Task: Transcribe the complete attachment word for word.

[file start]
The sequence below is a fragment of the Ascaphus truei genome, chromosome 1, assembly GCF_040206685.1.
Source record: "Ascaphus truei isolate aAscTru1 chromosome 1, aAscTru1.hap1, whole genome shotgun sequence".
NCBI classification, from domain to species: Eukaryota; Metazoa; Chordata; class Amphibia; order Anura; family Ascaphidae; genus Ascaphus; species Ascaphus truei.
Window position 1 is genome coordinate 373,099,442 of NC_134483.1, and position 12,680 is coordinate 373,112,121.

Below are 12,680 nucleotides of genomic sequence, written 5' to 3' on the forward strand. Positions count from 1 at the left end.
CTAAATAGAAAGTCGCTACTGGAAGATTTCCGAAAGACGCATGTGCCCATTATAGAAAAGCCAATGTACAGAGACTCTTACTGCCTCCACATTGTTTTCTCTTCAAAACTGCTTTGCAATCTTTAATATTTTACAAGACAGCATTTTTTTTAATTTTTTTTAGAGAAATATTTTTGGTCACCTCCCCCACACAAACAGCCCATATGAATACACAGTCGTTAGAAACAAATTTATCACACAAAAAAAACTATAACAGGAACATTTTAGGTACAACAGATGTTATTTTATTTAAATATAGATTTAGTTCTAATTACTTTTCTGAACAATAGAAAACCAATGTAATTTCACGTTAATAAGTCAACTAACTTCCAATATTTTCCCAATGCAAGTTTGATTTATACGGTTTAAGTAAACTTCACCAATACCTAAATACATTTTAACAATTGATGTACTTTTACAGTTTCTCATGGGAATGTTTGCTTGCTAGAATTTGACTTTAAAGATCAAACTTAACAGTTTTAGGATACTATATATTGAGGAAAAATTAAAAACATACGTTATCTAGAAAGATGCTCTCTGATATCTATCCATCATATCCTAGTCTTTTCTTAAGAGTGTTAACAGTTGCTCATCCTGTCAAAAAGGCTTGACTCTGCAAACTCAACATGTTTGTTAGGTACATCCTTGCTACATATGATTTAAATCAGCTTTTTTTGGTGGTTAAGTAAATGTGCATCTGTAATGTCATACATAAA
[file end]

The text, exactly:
The sequence below is a fragment of the Ascaphus truei genome, chromosome 1, assembly GCF_040206685.1.
Source record: "Ascaphus truei isolate aAscTru1 chromosome 1, aAscTru1.hap1, whole genome shotgun sequence".
NCBI classification, from domain to species: Eukaryota; Metazoa; Chordata; class Amphibia; order Anura; family Ascaphidae; genus Ascaphus; species Ascaphus truei.
Window position 1 is genome coordinate 373,099,442 of NC_134483.1, and position 12,680 is coordinate 373,112,121.

Below are 12,680 nucleotides of genomic sequence, written 5' to 3' on the forward strand. Positions count from 1 at the left end.
CTAAATAGAAAGTCGCTACTGGAAGATTTCCGAAAGACGCATGTGCCCATTATAGAAAAGCCAATGTACAGAGACTCTTACTGCCTCCACATTGTTTTCTCTTCAAAACTGCTTTGCAATCTTTAATATTTTACAAGACAGCATTTTTTTTAATTTTTTTTAGAGAAATATTTTTGGTCACCTCCCCCACACAAACAGCCCATATGAATACACAGTCGTTAGAAACAAATTTATCACACAAAAAAAACTATAACAGGAACATTTTAGGTACAACAGATGTTATTTTATTTAAATATAGATTTAGTTCTAATTACTTTTCTGAACAATAGAAAACCAATGTAATTTCACGTTAATAAGTCAACTAACTTCCAATATTTTCCCAATGCAAGTTTGATTTATACGGTTTAAGTAAACTTCACCAATACCTAAATACATTTTAACAATTGATGTACTTTTACAGTTTCTCATGGGAATGTTTGCTTGCTAGAATTTGACTTTAAAGATCAAACTTAACAGTTTTAGGATACTATATATTGAGGAAAAATTAAAAACATACGTTATCTAGAAAGATGCTCTCTGATATCTATCCATCATATCCTAGTCTTTTCTTAAGAGTGTTAACAGTTGCTCATCCTGTCAAAAAGGCTTGACTCTGCAAACTCAACATGTTTGTTAGGTACATCCTTGCTACATATGATTTAAATCAGCTTTTTTTGGTGGTTAAGTAAATGTGCATCTGTAATGTCATACATAAA